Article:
Yearn Finance continues its landmark week with yet another collaboration, as the project appears to be leveraging its name and capabilities to improve its reach.
This time, the decentralized finance (DeFi) protocol is partnering with Akropolis, a fellow DeFi project.
Mutual Benefit Going Forward
According to a press release published earlier today, lending and savings protocol, Akropolis confirmed that it had partnered with yield farming project Yearn Finance. The announcement explained that both projects would merge to leverage each other’s strengths, thus enabling each other to “do what they do best.”
Diving deeper, the announcement explained that Akropolis’ developers would use Yearn Finance’s infrastructure to enhance their operational strategies. They will benefit from the expanded Yearn Finance ecosystem, which now includes lending protocol Cream.
Yearn Finance also announced a partnership with Cream last Thursday. At the time, protocol founder Andre Cronje explained that both projects would collaborate to launch Cream v2, an upgrade to the latter’s protocol. They will also merge their development resources and strengthen the integrations between each other.
As for Yearn, the protocol will benefit from Akropolis’ institutional contacts and business development acumen. Akropolis has also committed to deprecate Spart and AkropolisOS, two of its products that aren’t related to yield farming. Both products will be moved to an open-source development mode, focusing on a front end that will allow professional traders to access the new ecosystem from both companies.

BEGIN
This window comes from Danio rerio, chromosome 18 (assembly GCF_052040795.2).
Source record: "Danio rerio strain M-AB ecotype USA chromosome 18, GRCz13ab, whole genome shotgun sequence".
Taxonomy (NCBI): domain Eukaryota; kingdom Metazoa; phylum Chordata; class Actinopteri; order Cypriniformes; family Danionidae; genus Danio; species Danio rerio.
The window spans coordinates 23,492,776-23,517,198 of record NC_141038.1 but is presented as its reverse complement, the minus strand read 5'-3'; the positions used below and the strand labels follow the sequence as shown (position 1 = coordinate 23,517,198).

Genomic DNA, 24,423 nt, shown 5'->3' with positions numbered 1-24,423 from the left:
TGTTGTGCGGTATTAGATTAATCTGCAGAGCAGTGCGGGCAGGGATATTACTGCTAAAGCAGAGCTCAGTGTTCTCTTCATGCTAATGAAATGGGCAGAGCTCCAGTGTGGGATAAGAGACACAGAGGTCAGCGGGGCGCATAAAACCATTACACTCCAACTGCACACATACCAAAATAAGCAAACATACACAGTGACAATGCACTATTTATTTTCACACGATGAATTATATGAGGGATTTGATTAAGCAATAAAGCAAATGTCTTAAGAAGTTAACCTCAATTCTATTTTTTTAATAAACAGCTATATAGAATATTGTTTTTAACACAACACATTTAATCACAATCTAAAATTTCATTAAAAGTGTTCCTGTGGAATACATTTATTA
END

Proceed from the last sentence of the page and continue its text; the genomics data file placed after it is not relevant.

Better Insurance Cover
The merger also includes a commitment to help Akropolis recover funds lost in a recent security breach. Earlier this month, the protocol confirmed a hack that was executed across several smart contracts in its savings pools. Akropolis explained that the hackers had targeted areas which it already audited twice. Nevertheless, the Curve sUSD and Curve Y savings pools were affected.
Blockchain records on the Ethereum chain show hackers managed to steal over 2,030,000 DAI tokens by exploiting smart contract vulnerabilities. They moved the funds to a different address shortly after.
Akropolis confirmed that the majority of its assets locked were safe in an official statement. However, it has paused all stablecoin pools, adding that it looked into ways to reimburse affected users.
Looking to leverage Yearn Finance, the protocol explained that it would introduce an IOU token to track the stolen funds. Akropolis will also redirect profits into its token fund to reimburse all affected users, adding that it would streamline insurance protocol integrations to ensure that more users get coverage going forward.